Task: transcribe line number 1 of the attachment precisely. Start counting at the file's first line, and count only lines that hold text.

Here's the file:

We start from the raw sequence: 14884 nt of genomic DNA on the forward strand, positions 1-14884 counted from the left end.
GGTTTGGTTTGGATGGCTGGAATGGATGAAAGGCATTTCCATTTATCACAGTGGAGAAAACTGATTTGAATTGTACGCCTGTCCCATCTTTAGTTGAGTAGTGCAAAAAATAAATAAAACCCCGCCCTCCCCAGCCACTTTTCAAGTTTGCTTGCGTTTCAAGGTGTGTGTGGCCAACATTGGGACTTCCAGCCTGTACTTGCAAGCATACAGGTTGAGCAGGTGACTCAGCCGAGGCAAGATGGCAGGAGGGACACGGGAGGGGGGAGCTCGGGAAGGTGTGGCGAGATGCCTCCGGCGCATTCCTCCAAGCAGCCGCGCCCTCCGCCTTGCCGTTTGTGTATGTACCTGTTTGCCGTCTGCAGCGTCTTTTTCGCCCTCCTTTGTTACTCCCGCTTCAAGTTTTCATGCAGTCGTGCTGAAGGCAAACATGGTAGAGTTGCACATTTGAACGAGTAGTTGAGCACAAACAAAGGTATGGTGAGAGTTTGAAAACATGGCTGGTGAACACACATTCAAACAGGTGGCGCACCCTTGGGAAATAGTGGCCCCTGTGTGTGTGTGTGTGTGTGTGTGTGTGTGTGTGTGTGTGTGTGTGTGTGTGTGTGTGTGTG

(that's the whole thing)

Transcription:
We start from the raw sequence: 14884 nt of genomic DNA on the forward strand, positions 1-14884 counted from the left end.